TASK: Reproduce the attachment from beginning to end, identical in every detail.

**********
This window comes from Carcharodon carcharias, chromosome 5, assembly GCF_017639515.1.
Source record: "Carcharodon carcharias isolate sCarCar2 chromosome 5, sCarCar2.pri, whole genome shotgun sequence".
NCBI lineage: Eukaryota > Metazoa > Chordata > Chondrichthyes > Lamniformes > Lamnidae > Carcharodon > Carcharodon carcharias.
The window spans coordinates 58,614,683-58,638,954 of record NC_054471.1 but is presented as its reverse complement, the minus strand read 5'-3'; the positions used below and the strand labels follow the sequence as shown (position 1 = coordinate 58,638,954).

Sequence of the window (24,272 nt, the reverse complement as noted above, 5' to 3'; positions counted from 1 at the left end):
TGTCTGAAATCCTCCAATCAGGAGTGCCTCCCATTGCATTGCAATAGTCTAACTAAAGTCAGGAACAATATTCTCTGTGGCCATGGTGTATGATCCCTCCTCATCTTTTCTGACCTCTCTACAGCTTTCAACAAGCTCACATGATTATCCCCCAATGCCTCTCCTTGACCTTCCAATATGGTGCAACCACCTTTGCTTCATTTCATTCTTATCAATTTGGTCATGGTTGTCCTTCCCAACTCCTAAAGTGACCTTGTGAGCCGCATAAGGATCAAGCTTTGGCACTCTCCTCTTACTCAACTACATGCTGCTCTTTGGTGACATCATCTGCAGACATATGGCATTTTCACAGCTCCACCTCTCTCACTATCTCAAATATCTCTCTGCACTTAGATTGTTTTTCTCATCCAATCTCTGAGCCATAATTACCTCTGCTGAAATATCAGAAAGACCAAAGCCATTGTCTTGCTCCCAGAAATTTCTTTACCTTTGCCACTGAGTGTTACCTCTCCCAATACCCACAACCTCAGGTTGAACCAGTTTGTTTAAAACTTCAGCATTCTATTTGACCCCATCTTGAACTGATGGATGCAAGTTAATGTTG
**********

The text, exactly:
This window comes from Carcharodon carcharias, chromosome 5, assembly GCF_017639515.1.
Source record: "Carcharodon carcharias isolate sCarCar2 chromosome 5, sCarCar2.pri, whole genome shotgun sequence".
NCBI lineage: Eukaryota > Metazoa > Chordata > Chondrichthyes > Lamniformes > Lamnidae > Carcharodon > Carcharodon carcharias.
The window spans coordinates 58,614,683-58,638,954 of record NC_054471.1 but is presented as its reverse complement, the minus strand read 5'-3'; the positions used below and the strand labels follow the sequence as shown (position 1 = coordinate 58,638,954).

Sequence of the window (24,272 nt, the reverse complement as noted above, 5' to 3'; positions counted from 1 at the left end):
TGTCTGAAATCCTCCAATCAGGAGTGCCTCCCATTGCATTGCAATAGTCTAACTAAAGTCAGGAACAATATTCTCTGTGGCCATGGTGTATGATCCCTCCTCATCTTTTCTGACCTCTCTACAGCTTTCAACAAGCTCACATGATTATCCCCCAATGCCTCTCCTTGACCTTCCAATATGGTGCAACCACCTTTGCTTCATTTCATTCTTATCAATTTGGTCATGGTTGTCCTTCCCAACTCCTAAAGTGACCTTGTGAGCCGCATAAGGATCAAGCTTTGGCACTCTCCTCTTACTCAACTACATGCTGCTCTTTGGTGACATCATCTGCAGACATATGGCATTTTCACAGCTCCACCTCTCTCACTATCTCAAATATCTCTCTGCACTTAGATTGTTTTTCTCATCCAATCTCTGAGCCATAATTACCTCTGCTGAAATATCAGAAAGACCAAAGCCATTGTCTTGCTCCCAGAAATTTCTTTACCTTTGCCACTGAGTGTTACCTCTCCCAATACCCACAACCTCAGGTTGAACCAGTTTGTTTAAAACTTCAGCATTCTATTTGACCCCATCTTGAACTGATGGATGCAAGTTAATGTTG